A grass snake moved near the feet of an officer on Mordred’s staff. The officer drew his sword to destroy the so-called viper. When the waiting armies saw the flash of the sword, they took it for treachery. They raised a shout of rage, and with lances and bows in hand, they charged. Arthur ran towards his array and held out his hands to stem the endless tide but to no avail. “The tumult rose, the war-yell sounded, and the meeting waters closed above his head.”
The snake represented more than his reptilian species. It was the snake among the committee of animals that disparaged Arthur’s intention to call a truce with Mordred. “You will fail because it is the nature of man to slay, in ignorance if not in wrath.” The same snake slithers in the grass today searching for opportunities to spew its deadly venom. It began when the serpent deceived Adam in the Garden of Eden.
The snake in the spirit world, that old serpent Satan, seizes upon humankind’s prideful and avaricious heart to pull him into war. The Apostle Paul proclaimed that we do not fight against flesh and blood but against “the cosmic powers over this present darkness, against the spiritual forces of evil in the heavenly places” (Ephesians 6:12).
The end of conflict can never come about by exerting superior military might over the nations. It can only be realized when we recognize the real enemy and take up the armor of God to “extinguish all the flaming darts of the evil one” (Ephesians 6:16). And that must culminate in the one who has all power and authority over the forces of darkness.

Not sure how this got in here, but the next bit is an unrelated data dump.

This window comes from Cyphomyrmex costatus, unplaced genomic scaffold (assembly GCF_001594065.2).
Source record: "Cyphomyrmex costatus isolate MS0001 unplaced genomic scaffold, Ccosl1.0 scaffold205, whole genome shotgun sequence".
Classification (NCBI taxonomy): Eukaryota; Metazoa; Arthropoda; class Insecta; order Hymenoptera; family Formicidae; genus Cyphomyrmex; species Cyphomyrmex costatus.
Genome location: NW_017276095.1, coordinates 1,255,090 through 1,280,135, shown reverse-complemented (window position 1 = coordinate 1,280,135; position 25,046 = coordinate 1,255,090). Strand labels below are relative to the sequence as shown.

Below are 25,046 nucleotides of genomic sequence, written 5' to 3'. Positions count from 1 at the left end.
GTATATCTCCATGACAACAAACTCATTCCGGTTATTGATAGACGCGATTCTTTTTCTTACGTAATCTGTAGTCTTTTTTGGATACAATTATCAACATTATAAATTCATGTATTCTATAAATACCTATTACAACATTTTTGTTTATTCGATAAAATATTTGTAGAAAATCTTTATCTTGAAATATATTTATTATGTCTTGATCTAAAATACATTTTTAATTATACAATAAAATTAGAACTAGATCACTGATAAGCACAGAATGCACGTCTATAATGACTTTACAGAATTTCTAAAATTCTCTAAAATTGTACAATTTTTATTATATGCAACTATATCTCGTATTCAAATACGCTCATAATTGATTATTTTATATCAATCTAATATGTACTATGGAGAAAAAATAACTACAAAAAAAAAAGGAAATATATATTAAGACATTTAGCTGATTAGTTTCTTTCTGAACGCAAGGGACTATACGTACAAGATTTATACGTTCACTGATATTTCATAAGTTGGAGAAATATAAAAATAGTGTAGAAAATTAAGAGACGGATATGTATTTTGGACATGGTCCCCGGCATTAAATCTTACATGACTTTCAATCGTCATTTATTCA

Just when, by all appearances, the serpent prevails in forever destroying any hope for peace on Earth, an incredible phenomenon takes place. God’s Son Jesus Christ comes out “conquering and to conquer” (Revelation 6:2). That will be the last battle and then, and only then, a new peaceful world emerges; a world foresaw by the prophets like Isaiah who wrote of Christ bursting onto the stage of human affairs.
He shall judge between the nations,—Isaiah 2:4
and shall decide disputes for many peoples;
and they shall beat their swords into plowshares,
and their spears into pruning hooks;
nation shall not lift up sword against nation,
neither shall they learn war anymore.
Then the peaceful world of which King Arthur dreamed materializes.
The wolf shall dwell with the lamb,
and the leopard shall lie down with the young goat,
and the calf and the lion and the fattened calf together;
and a little child shall lead them.
The cow and the bear shall graze;
their young shall lie down together;
and the lion shall eat straw like the ox.
The nursing child shall play over the hole of the cobra,
and the weaned child shall put his hand on the adder’s den.
They shall not hurt or destroy—Isaiah 11:6-9
in all my holy mountain;
for the Earth shall be full of the knowledge of the Lord
as the waters cover the sea.
The last battle ushers in a timeless age when nations shall never again lift swords against nations. In the New Heaven and Earth, man shall at last live in peace.